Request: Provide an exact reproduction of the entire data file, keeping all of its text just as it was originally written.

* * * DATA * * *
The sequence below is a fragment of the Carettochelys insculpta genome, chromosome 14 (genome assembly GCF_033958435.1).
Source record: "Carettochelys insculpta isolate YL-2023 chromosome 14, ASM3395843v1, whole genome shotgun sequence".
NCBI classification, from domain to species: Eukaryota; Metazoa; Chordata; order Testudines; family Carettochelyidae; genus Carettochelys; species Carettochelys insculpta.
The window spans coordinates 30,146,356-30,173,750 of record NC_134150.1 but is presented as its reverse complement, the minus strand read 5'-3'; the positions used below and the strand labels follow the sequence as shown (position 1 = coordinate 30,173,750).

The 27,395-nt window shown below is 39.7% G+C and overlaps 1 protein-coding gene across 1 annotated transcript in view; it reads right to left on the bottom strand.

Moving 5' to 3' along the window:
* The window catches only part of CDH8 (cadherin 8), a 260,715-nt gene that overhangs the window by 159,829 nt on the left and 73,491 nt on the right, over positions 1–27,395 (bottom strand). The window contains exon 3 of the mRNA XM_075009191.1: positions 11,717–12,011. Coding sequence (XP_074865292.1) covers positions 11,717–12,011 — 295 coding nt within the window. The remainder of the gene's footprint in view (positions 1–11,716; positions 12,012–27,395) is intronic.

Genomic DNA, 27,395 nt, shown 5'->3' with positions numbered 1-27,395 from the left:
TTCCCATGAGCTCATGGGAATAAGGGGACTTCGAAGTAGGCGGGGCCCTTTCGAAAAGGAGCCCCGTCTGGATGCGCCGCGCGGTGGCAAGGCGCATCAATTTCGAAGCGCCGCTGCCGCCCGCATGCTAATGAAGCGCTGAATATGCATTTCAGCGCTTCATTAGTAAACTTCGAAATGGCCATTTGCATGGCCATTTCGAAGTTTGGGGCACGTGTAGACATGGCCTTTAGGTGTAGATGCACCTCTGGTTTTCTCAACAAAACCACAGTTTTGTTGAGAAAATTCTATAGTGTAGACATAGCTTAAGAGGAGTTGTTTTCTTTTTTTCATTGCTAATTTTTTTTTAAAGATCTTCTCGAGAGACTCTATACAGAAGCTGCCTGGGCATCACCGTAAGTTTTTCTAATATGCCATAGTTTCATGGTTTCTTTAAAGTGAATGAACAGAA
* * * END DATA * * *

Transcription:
The sequence below is a fragment of the Carettochelys insculpta genome, chromosome 14 (genome assembly GCF_033958435.1).
Source record: "Carettochelys insculpta isolate YL-2023 chromosome 14, ASM3395843v1, whole genome shotgun sequence".
NCBI classification, from domain to species: Eukaryota; Metazoa; Chordata; order Testudines; family Carettochelyidae; genus Carettochelys; species Carettochelys insculpta.
The window spans coordinates 30,146,356-30,173,750 of record NC_134150.1 but is presented as its reverse complement, the minus strand read 5'-3'; the positions used below and the strand labels follow the sequence as shown (position 1 = coordinate 30,173,750).

The 27,395-nt window shown below is 39.7% G+C and overlaps 1 protein-coding gene across 1 annotated transcript in view; it reads right to left on the bottom strand.

Moving 5' to 3' along the window:
* The window catches only part of CDH8 (cadherin 8), a 260,715-nt gene that overhangs the window by 159,829 nt on the left and 73,491 nt on the right, over positions 1–27,395 (bottom strand). The window contains exon 3 of the mRNA XM_075009191.1: positions 11,717–12,011. Coding sequence (XP_074865292.1) covers positions 11,717–12,011 — 295 coding nt within the window. The remainder of the gene's footprint in view (positions 1–11,716; positions 12,012–27,395) is intronic.

Genomic DNA, 27,395 nt, shown 5'->3' with positions numbered 1-27,395 from the left:
TTCCCATGAGCTCATGGGAATAAGGGGACTTCGAAGTAGGCGGGGCCCTTTCGAAAAGGAGCCCCGTCTGGATGCGCCGCGCGGTGGCAAGGCGCATCAATTTCGAAGCGCCGCTGCCGCCCGCATGCTAATGAAGCGCTGAATATGCATTTCAGCGCTTCATTAGTAAACTTCGAAATGGCCATTTGCATGGCCATTTCGAAGTTTGGGGCACGTGTAGACATGGCCTTTAGGTGTAGATGCACCTCTGGTTTTCTCAACAAAACCACAGTTTTGTTGAGAAAATTCTATAGTGTAGACATAGCTTAAGAGGAGTTGTTTTCTTTTTTTCATTGCTAATTTTTTTTTAAAGATCTTCTCGAGAGACTCTATACAGAAGCTGCCTGGGCATCACCGTAAGTTTTTCTAATATGCCATAGTTTCATGGTTTCTTTAAAGTGAATGAACAGAA